Used Car Reviews

Used Vehicle Review: Chrysler 200, 2015-2017

Vehicle Type

Generous feature content for the money, smooth and punchy V6 power, and an upscale cabin.

Mid-size luxury sedan


The totally redesigned latest-generation of the Chrysler 200 hit the road in 2014, and a short sales life saw this well-equipped and stylish upscale sedan stick around for just a few years before being given the axe. Selection was generous, with four- and six-cylinder engines available, as well as front- or all-wheel drive.

Look for Touring, Limited, Limited Platinum, 200C, and 200S model variants, depending on the year in question. The 200S was geared towards a sportier driver after a value-bundled selection of athletic chassis and styling tweaks, while the Limited/Platinum models were intended to take the 200’s feature content offerings to as upscale a level as possible.

All models were four-door, five-seat sedans, and equipment included adaptive cruise control, a forward collision warning system, a dial shifter, premium audio system provisions, a full driver display readout, touchscreen navigation, automatic climate control, Bluetooth, automatic lights, remote start, and more. The 200S offered up plenty of feature content bang for the buck, attracting many shoppers in the process.


The Chrysler 200’s four-cylinder engine was a 2.4-litre Tigershark unit with 184 horsepower, while the available 3.6-litre Pentastar V6 put a generous 295 horsepower on offer. The AWD system featured axle disconnect (a fuel-saving feature), and was only available on V6-powered models. All units got a nine-speed automatic. A driver-selectable Sport mode could be engaged, to reconfigure various sub-systems for sportier driving dynamics, even re-distributing power from the AWD system, if equipped, towards that goal.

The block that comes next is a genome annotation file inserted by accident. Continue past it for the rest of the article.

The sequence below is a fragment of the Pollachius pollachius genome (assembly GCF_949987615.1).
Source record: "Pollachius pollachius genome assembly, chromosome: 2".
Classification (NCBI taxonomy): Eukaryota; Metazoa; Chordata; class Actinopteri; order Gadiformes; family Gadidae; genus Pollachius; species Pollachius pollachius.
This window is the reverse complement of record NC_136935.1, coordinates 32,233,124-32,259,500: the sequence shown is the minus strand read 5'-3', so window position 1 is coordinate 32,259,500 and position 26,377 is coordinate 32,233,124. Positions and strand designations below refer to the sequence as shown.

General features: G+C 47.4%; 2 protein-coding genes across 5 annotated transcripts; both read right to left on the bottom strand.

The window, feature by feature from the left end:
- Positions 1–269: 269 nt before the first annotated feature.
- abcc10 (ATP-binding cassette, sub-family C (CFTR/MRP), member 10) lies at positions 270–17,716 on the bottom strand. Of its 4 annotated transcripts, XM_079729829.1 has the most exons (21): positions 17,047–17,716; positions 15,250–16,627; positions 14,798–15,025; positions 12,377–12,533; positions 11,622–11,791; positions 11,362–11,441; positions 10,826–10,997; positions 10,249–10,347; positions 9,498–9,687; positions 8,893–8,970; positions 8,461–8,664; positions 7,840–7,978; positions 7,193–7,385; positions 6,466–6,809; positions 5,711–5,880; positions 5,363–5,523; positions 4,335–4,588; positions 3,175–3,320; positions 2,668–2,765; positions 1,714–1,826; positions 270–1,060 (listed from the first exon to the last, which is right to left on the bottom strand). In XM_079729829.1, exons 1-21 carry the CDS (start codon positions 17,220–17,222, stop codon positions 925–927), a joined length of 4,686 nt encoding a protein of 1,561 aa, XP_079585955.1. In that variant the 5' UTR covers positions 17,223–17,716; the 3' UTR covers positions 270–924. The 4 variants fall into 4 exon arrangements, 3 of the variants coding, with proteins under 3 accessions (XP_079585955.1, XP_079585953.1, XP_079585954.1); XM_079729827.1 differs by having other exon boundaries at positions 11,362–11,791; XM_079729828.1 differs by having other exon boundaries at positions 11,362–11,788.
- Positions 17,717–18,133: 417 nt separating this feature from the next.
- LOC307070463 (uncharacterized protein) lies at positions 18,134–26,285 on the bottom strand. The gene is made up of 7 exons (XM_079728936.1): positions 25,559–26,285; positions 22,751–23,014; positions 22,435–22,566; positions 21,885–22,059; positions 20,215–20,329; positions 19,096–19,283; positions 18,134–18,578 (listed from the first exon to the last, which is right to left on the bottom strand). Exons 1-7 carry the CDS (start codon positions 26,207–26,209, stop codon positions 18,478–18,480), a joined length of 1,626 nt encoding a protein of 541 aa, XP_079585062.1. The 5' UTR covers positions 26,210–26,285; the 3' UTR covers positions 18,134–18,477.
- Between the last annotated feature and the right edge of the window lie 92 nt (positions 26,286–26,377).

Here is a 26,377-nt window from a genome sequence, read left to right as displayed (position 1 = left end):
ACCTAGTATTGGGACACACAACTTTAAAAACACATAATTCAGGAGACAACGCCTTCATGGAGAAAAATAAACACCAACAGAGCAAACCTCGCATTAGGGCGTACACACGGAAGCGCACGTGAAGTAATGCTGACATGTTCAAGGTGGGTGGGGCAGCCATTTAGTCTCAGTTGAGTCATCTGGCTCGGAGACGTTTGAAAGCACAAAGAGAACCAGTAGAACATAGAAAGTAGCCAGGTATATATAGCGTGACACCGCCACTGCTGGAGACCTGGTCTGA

What Owners Like

Owner reviews point towards selection, generous feature content for the money, smooth and punchy V6 power, and an upscale cabin as the prime reasons that shoppers considered the Chrysler 200. Good brakes, good headlights, and a straightforward central command touchscreen interface round out the package.

What Owners Dislike

Some owners wish for more rear-seat headroom, and complain of some difficulty when it comes to boarding and exiting the 200’s rear seats on account of small and awkwardly shaped door openings. The transmission is said to be sluggish and clumsy at times, depending on the driving style, too.

Here are some owner reviews.

Pro Tip

Which engine? Based on our research, it seems like the V6 might be the way to go. In this (and other) applications, owners have complained of various issues with the four-cylinder Tigershark powerplant, including some issues caused by their own failure to properly and regularly check oil levels, which can lead to serious problems. In several reviews of other FCA models, the Pentastar V6 engine seems likely to be the more trouble-free powerplant option for the long-haul, and we’d expect that to be the same here.